The Guardian May 22, 2002

Afghan agenda becomes clearer OIL!

It was reported last week that Australian SAS troops in Afghanistan were 
involved in armed clashes with Taliban or al Qaida forces.

According to the reports the Australian troops suffered no casualties. The 
coverage of the events in Afghanistan is sketchy. Some reports say the war 
is over; others that there are "pockets" of resistance.

Civilian casualties are seldom mentioned, although reports suggest they 
already exceed 3000 people. The stated purpose of the US war in Afghanistan 
was to get bin Laden. That aim has not been achieved.

In the US the patriotic propaganda, mixed with a good dose of frightening 
possibilities of biological, nuclear and all other kinds of attacks, 
continues. At the same time there appears to be a healthy sign that US 
policies unleashed in Afghanistan and in other parts of the world after 
September 11, are being questioned.

And from Afghanistan concrete evidence is emerging as to why foreign 
troops, including Australian ones, are there.

At the end of this month Afghan Interim ruler Hamid Karzai will hold talks 
with his Pakistani and Turkmenistan counterparts about plans for a pipeline 
through Afghanistan. The pipeline is to export Turkmenistan's rich oil and 
gas reserves to the Indian sub-continent.

This meeting will follow an earlier one between Karzai and Turkmen 
President about this huge project which is estimated to cost US$2 billion.

Says Mohammad Alim Razim, Afghan Minister for Mines and Industries: "The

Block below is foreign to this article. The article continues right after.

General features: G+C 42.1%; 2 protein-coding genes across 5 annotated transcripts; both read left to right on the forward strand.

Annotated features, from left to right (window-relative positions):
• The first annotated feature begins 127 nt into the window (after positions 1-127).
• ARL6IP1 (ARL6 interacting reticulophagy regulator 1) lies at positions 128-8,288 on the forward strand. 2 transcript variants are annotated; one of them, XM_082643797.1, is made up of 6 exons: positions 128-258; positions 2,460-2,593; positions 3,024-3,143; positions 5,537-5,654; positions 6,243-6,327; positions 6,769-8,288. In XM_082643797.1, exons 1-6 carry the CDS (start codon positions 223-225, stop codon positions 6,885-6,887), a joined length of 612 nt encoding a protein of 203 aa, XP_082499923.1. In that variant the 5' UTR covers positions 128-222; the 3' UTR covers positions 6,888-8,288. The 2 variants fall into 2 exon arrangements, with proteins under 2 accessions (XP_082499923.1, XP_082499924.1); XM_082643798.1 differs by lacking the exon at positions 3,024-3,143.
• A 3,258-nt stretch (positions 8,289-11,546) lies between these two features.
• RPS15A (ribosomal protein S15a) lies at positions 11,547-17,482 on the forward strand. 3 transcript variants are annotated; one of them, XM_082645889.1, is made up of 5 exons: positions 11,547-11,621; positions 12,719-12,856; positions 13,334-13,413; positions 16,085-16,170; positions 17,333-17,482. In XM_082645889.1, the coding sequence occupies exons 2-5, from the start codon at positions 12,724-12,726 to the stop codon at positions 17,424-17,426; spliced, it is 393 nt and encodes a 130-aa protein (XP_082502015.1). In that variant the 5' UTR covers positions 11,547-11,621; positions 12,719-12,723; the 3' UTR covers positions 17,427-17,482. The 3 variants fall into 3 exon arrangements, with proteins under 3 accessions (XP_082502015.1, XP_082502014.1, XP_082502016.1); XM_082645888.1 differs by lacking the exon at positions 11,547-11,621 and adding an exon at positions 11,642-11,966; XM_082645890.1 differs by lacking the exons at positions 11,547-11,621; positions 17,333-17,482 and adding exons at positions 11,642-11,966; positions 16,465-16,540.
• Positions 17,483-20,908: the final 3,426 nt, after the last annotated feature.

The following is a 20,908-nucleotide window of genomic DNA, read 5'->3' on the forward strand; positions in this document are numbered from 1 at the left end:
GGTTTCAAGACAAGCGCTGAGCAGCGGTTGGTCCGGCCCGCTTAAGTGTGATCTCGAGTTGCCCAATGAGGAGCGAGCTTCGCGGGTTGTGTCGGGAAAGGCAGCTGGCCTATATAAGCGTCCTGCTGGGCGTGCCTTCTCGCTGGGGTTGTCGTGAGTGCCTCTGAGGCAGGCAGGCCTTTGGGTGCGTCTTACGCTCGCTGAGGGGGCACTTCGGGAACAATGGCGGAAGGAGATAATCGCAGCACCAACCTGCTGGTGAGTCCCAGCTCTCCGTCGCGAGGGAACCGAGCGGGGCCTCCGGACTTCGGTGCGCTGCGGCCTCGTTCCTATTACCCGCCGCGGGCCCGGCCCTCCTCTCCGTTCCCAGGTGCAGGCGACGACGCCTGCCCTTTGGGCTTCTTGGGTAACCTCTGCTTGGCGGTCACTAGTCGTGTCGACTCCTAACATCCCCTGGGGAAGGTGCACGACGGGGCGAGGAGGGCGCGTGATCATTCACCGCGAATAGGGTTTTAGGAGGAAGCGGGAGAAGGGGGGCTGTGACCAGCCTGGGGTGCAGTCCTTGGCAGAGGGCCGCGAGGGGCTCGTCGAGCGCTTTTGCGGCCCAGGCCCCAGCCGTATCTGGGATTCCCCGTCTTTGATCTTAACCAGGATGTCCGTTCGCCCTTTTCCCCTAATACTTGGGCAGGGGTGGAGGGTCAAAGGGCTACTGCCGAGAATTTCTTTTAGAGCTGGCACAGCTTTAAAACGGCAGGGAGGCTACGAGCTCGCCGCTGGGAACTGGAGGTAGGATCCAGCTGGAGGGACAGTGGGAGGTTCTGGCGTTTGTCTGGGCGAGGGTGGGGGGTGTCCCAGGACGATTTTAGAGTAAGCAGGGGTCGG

meeting will take place later this month in Pakistan. It is hoped that they 
will reach an agreement after thorough talks over the nuts and bolts of the 

Competition for who would build the 850km long pipeline, described as the 
"Great Game" of the new millennium, was being fought out between the 
American oil company UNOCAL Corp and Bridas of Argentina during the five 
years' rule of the Taliban regime.

The Taliban regime is gone. UNOCAL is left as the "lead company", according 
to Mr Razim, to build the pipeline. The pipeline is expected to deliver 30 
billion cubic metres of Turkmen gas annually to Pakistan and beyond through 
southern Afghanistan.

Mr Razim said that Hamid Karzai would propose the building of a road 
parallel to the pipeline, subsidiary pipelines to villages close to the 
main line and also the injection of Afghan gas from northern areas, as well 
as from the south-western province of Helmand for export.

"The work on the project will start after an agreement is expected to be 
struck at the coming summit", Mr Razim said. The Afghan Government, 
according to the minister, would press to take over ownership of the 
pipeline after 30 years.

The pipeline is the biggest foreign project in Afghanistan's history and 
"the Afghan side assures all sides about the security of the pipeline and 
will take all responsibilities for it", said Mr Razim.

Mr Razim said that the Asian Development Bank (ADB) has been surveying 
routes for transferring local gas from northern Afghanistan areas to Kabul 
and also to iron ore mines at the Haji Gak pass to the west of Kabul.

"ADB will announce its conclusions soon. One pipe is planned to bring gas 
to Kabul and the second one will pass through the mountains to Haji Gak for 
iron exploitation purpose", Mr Razim said.

Earlier in the year, when USA planes were still pounding Afghanistan, there 
was a donor conference in Tokyo on raising money to help rebuild 
Afghanistan. Now, according to Mr Razim, funds from donor countries will be 
used to build the pipeline as well as money from ADB loans.

One of the roles of the foreign military forces in Afghanistan is to make 
sure that UNOCAL gets the project. Another is to ensure the security of 
such a big project in a country which still does not have a proper 
government structure or security forces, and with a population which has 
been trying to scratch a living after years of war, drought and 

Which raises a simple question: why should Australian troops risk their 
lives for an US corporation?

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